Mapping out a solar flare with flare ribbons

Dr. Lyndsay Fletcher (University of Glasgow, UK) reports on flare ribbons, caused by the intense heating produced by energy released from the coronal magnetic field during solar flares.

Flare ribbons observed by the Hinode Broadband Filter Imager on 15 February 2011.

When energy is released from the coronal magnetic field during a solar flare, a large fraction of it ends up in the Sun's lower atmosphere - primarily the chromosphere, but also the photosphere. This results in intense, localised heating that produces an elongated pattern known as flare ribbons.

Ribbons can be tens of thousands of kilometres long, but at their narrowest are less than a hundred kilometres wide. Usually a pair of ribbons forms, one in positive magnetic field and the other in negative, and they separate as the flare proceeds. This is strong evidence that magnetic reconnection is at the heart of a flare; magnetic flux joining the corona and chromosphere is energised in turn, leading to the ribbon's sequential brightenings as the field is continually drawn into a coronal reconnection region.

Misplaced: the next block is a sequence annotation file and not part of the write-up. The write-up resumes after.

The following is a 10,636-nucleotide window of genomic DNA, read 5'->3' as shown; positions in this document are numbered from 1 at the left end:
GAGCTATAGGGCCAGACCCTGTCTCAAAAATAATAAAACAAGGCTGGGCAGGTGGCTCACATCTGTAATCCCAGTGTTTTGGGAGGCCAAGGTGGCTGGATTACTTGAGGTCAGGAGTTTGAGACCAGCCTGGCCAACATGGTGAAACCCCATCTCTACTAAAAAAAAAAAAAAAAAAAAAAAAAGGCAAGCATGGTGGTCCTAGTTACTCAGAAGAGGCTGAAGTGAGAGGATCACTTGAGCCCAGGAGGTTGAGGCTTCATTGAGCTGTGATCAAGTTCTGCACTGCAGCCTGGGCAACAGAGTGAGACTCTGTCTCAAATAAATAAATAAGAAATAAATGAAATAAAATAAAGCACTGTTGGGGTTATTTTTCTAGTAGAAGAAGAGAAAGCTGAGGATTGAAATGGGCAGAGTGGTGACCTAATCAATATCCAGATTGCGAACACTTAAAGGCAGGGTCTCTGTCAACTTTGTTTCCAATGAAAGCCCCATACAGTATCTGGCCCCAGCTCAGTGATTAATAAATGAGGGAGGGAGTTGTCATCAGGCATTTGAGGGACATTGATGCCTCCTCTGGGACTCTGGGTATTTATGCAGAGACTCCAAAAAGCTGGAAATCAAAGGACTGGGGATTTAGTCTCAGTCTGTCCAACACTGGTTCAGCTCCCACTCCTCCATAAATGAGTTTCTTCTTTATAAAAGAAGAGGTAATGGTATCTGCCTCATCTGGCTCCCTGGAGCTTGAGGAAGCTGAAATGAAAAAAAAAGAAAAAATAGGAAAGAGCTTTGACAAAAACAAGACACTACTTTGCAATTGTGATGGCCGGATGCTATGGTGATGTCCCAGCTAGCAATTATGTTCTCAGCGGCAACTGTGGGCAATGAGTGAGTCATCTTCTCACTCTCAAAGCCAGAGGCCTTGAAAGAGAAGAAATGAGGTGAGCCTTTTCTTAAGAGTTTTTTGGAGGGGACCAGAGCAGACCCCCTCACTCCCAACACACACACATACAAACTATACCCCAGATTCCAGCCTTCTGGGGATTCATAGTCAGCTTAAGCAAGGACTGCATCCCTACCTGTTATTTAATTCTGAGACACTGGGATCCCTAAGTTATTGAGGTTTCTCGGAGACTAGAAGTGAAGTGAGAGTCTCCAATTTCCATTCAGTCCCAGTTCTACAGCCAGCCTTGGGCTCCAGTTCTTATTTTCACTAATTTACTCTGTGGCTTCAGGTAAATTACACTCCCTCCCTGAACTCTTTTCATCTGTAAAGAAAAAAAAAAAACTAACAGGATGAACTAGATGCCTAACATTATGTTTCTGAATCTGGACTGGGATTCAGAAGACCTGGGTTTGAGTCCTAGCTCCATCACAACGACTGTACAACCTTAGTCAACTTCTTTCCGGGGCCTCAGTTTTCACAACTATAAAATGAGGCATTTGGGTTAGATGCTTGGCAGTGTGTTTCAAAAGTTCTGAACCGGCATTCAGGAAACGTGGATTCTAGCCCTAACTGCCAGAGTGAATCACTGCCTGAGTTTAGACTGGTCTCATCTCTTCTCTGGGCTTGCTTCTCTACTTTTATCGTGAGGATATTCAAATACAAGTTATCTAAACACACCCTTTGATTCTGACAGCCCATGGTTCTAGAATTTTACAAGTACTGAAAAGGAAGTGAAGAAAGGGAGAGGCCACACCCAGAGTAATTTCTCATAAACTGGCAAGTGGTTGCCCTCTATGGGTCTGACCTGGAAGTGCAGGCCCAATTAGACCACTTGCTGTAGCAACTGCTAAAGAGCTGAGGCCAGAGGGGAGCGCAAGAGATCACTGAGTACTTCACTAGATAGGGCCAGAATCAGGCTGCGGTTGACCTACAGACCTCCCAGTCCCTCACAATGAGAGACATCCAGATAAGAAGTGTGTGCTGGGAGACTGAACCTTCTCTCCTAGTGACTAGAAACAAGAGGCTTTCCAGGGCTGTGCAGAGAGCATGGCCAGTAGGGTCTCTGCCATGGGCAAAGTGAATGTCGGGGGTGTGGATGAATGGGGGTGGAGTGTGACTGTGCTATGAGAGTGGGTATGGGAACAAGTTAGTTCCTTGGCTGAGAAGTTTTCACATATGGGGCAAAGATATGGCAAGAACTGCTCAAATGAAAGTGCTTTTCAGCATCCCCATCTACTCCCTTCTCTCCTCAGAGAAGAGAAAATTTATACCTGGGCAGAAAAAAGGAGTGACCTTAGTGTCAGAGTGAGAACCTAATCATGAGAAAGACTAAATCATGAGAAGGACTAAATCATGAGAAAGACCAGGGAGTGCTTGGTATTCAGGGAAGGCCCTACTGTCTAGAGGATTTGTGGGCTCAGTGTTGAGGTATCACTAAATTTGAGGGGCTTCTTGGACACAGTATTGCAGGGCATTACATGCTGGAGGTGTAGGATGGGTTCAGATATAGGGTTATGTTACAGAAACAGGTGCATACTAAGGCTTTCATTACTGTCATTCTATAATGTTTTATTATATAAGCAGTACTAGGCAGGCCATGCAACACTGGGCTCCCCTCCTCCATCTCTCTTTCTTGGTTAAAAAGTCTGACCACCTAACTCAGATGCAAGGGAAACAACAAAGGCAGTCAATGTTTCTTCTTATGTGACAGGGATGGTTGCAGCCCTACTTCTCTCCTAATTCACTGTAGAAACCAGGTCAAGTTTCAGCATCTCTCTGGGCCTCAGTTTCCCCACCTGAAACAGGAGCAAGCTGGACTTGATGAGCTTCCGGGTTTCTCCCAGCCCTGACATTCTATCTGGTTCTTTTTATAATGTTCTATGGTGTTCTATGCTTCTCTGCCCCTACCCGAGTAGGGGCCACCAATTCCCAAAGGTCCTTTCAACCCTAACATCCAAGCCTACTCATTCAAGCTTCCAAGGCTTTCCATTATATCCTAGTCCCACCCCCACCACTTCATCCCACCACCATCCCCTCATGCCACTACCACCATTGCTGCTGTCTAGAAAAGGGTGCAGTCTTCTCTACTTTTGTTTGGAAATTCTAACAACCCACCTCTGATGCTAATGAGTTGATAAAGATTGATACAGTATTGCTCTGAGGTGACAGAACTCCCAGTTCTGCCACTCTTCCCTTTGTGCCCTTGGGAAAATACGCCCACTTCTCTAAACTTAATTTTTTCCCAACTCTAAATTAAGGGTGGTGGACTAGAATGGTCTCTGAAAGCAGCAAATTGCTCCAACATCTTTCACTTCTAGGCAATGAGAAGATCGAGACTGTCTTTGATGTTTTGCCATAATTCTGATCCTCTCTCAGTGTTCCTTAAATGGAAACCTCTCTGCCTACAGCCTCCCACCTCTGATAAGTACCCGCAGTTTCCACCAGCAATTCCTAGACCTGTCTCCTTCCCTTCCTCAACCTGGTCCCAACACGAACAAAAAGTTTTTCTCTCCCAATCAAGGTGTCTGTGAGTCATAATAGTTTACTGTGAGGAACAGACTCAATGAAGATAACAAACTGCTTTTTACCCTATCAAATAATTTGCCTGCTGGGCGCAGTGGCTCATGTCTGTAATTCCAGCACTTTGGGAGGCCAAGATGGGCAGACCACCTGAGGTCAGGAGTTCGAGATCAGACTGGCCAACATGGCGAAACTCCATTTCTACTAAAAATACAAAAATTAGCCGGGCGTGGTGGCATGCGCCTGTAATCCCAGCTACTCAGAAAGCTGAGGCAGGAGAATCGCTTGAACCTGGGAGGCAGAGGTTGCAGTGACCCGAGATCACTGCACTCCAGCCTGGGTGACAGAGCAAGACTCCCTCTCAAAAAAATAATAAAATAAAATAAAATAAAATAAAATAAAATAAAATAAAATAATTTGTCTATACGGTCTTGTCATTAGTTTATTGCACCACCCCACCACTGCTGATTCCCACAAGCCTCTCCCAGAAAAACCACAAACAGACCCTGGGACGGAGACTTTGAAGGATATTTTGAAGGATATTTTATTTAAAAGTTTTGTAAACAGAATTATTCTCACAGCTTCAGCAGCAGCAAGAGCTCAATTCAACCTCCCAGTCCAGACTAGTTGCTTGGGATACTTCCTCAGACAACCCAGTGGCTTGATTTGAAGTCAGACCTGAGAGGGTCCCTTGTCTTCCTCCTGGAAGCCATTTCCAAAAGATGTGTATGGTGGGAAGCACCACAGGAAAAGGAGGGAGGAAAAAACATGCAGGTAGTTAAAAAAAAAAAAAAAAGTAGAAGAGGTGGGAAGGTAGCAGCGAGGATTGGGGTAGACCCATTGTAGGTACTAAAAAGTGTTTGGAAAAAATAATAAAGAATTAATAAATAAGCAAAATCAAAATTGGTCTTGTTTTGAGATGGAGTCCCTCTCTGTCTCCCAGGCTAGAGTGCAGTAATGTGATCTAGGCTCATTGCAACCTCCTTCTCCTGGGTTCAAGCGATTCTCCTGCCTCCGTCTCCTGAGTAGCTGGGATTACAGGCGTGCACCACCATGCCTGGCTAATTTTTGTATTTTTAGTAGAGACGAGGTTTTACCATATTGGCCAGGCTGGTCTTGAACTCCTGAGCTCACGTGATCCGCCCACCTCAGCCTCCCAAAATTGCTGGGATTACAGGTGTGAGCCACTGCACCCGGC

Ribbons thus map out where the flare energy comes from and where it goes, and provide the link to magnetic evolution. The European Solar Telescope will be able to measure the speed, direction and brightness of the ribbons simultaneously and co-spatially with changes in the magnetic field throughout the chromosphere and photosphere, helping us to complete the picture of energy storage and release in flares.

Moreover, using detailed spectroscopic measurements of the flare ribbons we can deduce the effect of the flare heating on the chromospheric material itself - how it ionises, heats and expands due to the intense deposition of energy from above. This in turn helps us home in on the physics of how energy travels through the flaring atmosphere.

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